Venerable Antonietta Meo;
Dec. 15, 1930 to July 3, 1937
By Sister Irene Hartman, OP
Holy Ones of Our Time
This little girl of six years was an Italian who may become the youngest saint (who is not a martyr) to be canonized by the Catholic Church. Pope Benedict XXVI approved the process toward canonization by naming her Venerable in 2007. Two miracles are required for canonization; a woman in Indiana claims that she has been healed of Hepatitis C by praying to Antoinette.
Antonietta was born in Rome of upper middle class parents, Michele and Mario Meo. She attended a Catholic school and was a charismatic leader, active in all games and a very kind child. She was noted for her personal charm and was blessed with a good sense of humor and joyfulness. At the age of five, Nennolino, as she was affectionately called, was diagnosed with an aggressive form of bone cancer which began with an injury from a fall. The amputation of her leg she bore cheerfully. She was fitted with an artificial leg and continued playing with other children. She prayed, “Dear Jesus, you are holy, you are good. Help me, grant me your grace and give me back my leg. If you don’t want to, then may your will be done.”
Catholic theologians have called this child a mystic because of the extraordinary character of her letters. In the months before her death, Nennilino wrote one hundred letters to Jesus or to the Blessed Virgin. “Dear Jesus, I love you very much. I want to abandon myself into your arms. Do with me what you want. Help me with your grace. You help me, since without your grace, I am nothing.” She prayed often, especially when she was in pain, and she offered her pain to Jesus. “He had suffered so much for humankind, and he had never committed any sin. He didn’t complain.”
In her last days, the little girl made her first confession, was confirmed, received her first Communion, and was anointed. She wrote an especially endearing letter to Jesus on the vigil of her first Communion. “Dear Jesus, tell God the Father that I am happy that he inspired me to accept the proposal to make my first Communion on Christmas Day because it is in fact the very day on which Jesus was born on earth to save us and die on the cross. The first Communion dress is beautiful, but what is most essential is for the dress of the soul to be beautiful.” She promised to receive Jesus in Communion every Sunday and to be the sanctuary lamp that burns day and night before the Blessed Sacrament. She prayed on that vigil for three graces; namely “to make me a saint, to give me souls for you, and make me walk well … though in truth this is not very important because I have given my leg to you.”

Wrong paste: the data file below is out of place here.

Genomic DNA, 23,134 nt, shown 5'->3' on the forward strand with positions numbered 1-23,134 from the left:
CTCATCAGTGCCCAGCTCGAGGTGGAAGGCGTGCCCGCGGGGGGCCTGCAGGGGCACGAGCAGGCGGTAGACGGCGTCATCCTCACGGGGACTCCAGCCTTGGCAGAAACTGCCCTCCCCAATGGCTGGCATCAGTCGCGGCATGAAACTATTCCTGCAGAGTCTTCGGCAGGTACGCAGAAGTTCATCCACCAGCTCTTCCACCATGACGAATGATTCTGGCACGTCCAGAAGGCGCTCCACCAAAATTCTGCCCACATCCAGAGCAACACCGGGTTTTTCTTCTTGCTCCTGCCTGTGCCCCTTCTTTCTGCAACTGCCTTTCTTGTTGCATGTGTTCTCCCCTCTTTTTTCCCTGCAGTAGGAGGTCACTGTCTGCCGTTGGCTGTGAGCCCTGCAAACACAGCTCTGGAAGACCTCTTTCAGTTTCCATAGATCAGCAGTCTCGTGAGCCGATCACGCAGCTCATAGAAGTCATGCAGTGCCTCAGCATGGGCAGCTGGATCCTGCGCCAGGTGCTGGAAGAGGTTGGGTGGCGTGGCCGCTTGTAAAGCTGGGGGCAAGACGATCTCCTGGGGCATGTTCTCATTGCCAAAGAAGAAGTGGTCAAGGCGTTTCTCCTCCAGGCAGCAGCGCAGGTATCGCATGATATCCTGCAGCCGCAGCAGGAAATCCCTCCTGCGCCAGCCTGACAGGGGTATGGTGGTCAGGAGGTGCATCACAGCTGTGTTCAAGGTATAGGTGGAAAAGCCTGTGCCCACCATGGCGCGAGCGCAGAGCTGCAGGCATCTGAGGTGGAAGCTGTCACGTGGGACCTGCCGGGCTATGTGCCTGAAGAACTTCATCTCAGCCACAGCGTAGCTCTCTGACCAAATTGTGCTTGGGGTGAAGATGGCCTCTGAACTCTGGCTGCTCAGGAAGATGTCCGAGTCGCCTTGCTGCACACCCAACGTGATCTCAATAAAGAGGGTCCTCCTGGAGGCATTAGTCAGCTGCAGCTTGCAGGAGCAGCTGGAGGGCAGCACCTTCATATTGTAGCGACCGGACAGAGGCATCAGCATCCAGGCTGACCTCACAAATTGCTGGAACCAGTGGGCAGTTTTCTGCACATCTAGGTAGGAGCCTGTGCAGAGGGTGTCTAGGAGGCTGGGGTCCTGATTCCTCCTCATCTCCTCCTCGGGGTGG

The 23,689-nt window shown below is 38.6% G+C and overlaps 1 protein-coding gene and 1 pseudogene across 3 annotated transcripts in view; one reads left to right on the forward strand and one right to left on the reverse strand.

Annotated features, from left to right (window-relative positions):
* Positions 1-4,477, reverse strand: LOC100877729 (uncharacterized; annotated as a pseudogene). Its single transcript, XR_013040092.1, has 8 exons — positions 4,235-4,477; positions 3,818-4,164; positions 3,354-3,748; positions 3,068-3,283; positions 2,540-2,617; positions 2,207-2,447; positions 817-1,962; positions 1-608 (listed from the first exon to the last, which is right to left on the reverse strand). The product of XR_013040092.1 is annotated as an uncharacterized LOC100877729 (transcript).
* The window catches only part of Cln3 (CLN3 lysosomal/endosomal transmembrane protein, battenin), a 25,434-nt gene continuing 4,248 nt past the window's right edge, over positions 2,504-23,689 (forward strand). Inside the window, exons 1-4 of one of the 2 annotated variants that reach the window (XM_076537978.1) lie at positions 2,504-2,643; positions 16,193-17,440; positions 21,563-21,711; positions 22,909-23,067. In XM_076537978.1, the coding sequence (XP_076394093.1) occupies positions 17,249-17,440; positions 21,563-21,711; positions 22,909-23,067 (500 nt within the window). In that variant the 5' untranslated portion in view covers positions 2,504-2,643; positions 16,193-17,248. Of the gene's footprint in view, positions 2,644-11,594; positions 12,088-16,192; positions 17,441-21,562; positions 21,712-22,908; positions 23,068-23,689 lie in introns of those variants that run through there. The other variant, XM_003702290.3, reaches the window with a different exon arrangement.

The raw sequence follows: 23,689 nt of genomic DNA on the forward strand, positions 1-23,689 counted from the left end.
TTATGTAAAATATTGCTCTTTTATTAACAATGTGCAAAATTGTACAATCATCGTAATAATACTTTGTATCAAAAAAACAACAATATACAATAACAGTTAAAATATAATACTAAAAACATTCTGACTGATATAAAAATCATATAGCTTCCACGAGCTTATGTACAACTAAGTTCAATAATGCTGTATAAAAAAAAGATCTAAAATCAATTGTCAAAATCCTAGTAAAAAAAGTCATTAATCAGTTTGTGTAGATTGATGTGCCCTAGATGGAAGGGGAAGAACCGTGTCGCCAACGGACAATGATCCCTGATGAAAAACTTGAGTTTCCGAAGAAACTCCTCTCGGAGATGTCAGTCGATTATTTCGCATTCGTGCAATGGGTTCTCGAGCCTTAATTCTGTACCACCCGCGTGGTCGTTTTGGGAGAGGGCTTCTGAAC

She insisted on writing a letter to Jesus a few days before her death, even though she was interrupted when she had to vomit. She asked Jesus to take care of everyone she loved, and she asked for grace to bear the pain. She finished the letter to Jesus with these words, “Your little girl sends you a lot of kisses.” As she was dying on July 3, 1937, Nennolino begged her mother not to cry. She said that Saint Theresa of the Child Jesus had told her that her time had come; the little crippled girl was ready to go home.
Editor’s Note: A brief video presentation about Nennolino can be found at dcdiocese.org/register.